Movie review: The Look Of Love

Jay Richardson on Steve Coogan's latest release

‘We’ve got dolphins pulling knickers off girls, what’s not to like?’ demands Steve Coogan at one point during The Look of Love, an affectionate biopic of the late porn and nightclub impresario Paul Raymond. And that’s the film in a nutshell. Blizzards of cocaine, escalating orgies and naked girls cavorting with animals. So why is everyone so depressed?

Reuniting Coogan with director Michael Winterbottom for the fourth time after 24 Hour Party People, A Cock and Bull Story and The Trip, the film contains a similar alchemy of comedy and tragedy, taking plenty of liberties with the events of Raymond’s life for a tender portrayal of the millionaire dubbed The King of Soho.

Roguishly charming, egotistically fragile, and with an eye for the ladies and fast cars, Coogan relishes playing up to Raymond’s notoriety, with more than a nod and a wink to his own. Yet The Look of Love also calls upon him to deliver his most vulnerable performance to date. There’s sympathy and warmth in this tale of sleaze, excess and self-destruction.

A compulsive self-mythologiser, born Geoffrey Anthony Quinn, Raymond is fond of telling everyone how he arrived in London a boy from Liverpool with ‘just five bob in his pocket’, and gamely rolls with the punches of censorship and press outrage. He twists the most damning reviews of his nude revues and flesh-exposing farces into positive quotes for his posters, hailing the divorce settlement for his second wife and choreographer Jean (Anna Friel) as the biggest in UK legal history.

The pair’s marriage is shown to be open from the start, with Raymond mixing business with the pleasure of his dancers, all the while maintaining a respectable family life and huge pile in the country. Yet when he transfer his affections to the beautiful Fiona (Tamsin Egerton), you get the first inklings that he may have difficulty reconciling love with his insatiable sex drive, which he reinforces with a glamorous nightlife and growing drug intake. There’s several hints that he may be a sex addict and the real love of his life emerges as his daughter Debbie (Imogen Poots), determined to follow him into showbusiness.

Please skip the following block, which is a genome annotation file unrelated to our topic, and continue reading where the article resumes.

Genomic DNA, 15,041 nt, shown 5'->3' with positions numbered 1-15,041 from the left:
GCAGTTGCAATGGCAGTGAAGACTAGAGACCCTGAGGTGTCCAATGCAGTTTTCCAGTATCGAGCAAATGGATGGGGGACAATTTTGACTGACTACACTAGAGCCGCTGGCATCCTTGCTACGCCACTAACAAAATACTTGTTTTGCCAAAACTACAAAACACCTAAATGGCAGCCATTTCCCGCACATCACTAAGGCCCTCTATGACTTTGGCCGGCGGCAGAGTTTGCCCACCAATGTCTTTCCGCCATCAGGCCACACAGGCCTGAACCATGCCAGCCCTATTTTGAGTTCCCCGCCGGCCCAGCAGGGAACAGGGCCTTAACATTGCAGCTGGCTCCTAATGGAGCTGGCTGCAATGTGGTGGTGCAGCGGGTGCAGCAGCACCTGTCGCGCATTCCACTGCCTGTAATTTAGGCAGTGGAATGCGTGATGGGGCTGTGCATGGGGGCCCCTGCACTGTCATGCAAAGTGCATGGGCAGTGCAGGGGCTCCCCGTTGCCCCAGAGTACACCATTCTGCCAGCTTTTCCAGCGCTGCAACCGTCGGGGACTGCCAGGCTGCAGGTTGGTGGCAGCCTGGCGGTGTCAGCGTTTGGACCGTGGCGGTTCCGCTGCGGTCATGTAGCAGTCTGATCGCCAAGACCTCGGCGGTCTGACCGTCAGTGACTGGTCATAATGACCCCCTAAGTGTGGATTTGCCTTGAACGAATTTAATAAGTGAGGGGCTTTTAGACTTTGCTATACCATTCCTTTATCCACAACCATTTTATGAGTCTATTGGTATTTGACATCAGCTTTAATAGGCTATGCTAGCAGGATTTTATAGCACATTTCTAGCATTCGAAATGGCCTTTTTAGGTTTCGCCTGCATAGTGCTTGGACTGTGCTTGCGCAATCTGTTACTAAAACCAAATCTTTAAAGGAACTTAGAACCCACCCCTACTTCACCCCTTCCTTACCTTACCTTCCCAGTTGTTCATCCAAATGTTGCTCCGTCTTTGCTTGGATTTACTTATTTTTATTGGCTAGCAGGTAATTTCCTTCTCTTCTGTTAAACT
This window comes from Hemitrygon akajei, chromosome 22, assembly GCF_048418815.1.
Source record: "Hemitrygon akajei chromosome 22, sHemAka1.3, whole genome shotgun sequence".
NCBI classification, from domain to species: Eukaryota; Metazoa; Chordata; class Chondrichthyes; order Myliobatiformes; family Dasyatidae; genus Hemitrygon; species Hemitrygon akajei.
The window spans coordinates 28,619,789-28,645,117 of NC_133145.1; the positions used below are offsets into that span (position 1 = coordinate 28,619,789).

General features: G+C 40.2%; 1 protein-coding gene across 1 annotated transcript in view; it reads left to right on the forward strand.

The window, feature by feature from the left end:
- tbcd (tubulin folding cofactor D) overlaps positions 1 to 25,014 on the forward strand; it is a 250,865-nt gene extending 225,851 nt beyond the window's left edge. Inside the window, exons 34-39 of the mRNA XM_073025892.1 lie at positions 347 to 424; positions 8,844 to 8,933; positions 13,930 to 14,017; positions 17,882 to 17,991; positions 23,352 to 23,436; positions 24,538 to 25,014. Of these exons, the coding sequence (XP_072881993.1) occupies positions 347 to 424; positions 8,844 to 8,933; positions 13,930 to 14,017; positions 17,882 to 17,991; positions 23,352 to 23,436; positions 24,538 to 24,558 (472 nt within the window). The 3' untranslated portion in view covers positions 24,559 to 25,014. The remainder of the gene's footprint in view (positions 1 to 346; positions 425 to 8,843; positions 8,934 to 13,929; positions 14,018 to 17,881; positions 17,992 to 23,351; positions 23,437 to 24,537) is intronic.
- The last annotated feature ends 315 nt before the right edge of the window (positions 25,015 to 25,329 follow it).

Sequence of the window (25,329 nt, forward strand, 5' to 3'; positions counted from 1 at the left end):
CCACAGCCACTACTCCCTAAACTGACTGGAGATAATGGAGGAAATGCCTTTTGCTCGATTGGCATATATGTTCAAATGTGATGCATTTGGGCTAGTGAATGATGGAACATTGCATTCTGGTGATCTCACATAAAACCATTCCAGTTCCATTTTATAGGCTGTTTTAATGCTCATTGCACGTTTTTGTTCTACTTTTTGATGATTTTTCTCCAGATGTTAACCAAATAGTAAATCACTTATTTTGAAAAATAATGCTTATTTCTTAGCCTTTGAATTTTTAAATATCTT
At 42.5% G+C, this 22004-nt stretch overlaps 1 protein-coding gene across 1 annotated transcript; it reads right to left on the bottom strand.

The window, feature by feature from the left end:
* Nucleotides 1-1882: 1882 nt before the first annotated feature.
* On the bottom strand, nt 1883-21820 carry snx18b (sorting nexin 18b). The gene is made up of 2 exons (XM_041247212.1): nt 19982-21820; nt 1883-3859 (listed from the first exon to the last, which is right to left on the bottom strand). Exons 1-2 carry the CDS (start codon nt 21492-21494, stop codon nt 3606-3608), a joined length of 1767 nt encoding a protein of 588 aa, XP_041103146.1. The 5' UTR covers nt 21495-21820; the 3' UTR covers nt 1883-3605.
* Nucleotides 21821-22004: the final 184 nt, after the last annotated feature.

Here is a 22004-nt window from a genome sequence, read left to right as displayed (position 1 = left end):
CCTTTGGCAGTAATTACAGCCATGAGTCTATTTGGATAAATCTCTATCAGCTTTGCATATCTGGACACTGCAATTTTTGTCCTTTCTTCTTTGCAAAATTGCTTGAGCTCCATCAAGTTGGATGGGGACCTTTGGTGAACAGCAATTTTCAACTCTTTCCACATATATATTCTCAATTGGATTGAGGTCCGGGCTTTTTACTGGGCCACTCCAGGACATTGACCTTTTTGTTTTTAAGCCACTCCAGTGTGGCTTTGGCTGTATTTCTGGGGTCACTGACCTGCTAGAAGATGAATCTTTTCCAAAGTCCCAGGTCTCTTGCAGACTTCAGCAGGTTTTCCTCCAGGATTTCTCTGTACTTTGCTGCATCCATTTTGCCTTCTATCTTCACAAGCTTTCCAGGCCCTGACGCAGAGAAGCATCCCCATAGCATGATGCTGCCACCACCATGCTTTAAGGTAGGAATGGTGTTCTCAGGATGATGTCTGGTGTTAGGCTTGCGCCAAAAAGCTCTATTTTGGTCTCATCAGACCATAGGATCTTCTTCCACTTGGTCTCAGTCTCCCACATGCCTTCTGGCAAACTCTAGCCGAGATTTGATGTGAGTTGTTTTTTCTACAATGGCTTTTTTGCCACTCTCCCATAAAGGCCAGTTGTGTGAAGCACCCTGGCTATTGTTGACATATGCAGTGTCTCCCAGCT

With a predictable but spot-on soundtrack, the freedom of Twentieth Century Boy giving way to You Sexy Thing as lively parties become grasping orgies, before the comedown of Tainted Love, Winterbottom ably captures London’s swinging sexual revolution turning into something more cynical and exploitative. Playing against type, a bearded Chris Addison is cheerily loathsome as Tony Power, the streetwise, forward-thinking editor of Men Only, coercing an eager Paul and Debbie into his degenerate orbit.

Friel and Egerton are excellent as the long-suffering partners who can’t live with, or completely without, the fun-loving Raymond. And Coogan is never less than watchable, whether delivering an hilarious Marlon Brando impression or stiltedly failing to engage with Raymond’s estranged son.

Featuring cameos from the likes of Stephen Fry, Matt Lucas and Sarah Solemani, there are also more substantial roles for David Walliams as Soho’s notoriously open-minded Reverend Edwyn Young and Dara O’Briain as a cheeky stand-up biting the hand that feeds him, during the opening night of The Comic Strip in the Raymond Revuebar. Watching on, he suffers the Irishman’s backhanded compliment with the tautest of rictus grins. Simon Bird also pops up as Debbie’s jingle-writing husband Jonathan Hodge, an inoffensive geek joining a dysfunctional dynasty.

Throughout, Winterbottom never really challenges Raymond’s assertion that he’s not just a pornographer. And though he captures Soho in all its seedy glory, with acres of naked flesh and merkins on display, the film lacks soul. It obviously has pretensions to a morality tale, of a Midas touch turned to powder. Yet Raymond’s descent into darkness never quite feels universal enough to totally engage.

  • The Look Of Love was reviewed at the Glasgow Film Festival. It is on general release from April 26

Published: 22 Feb 2013

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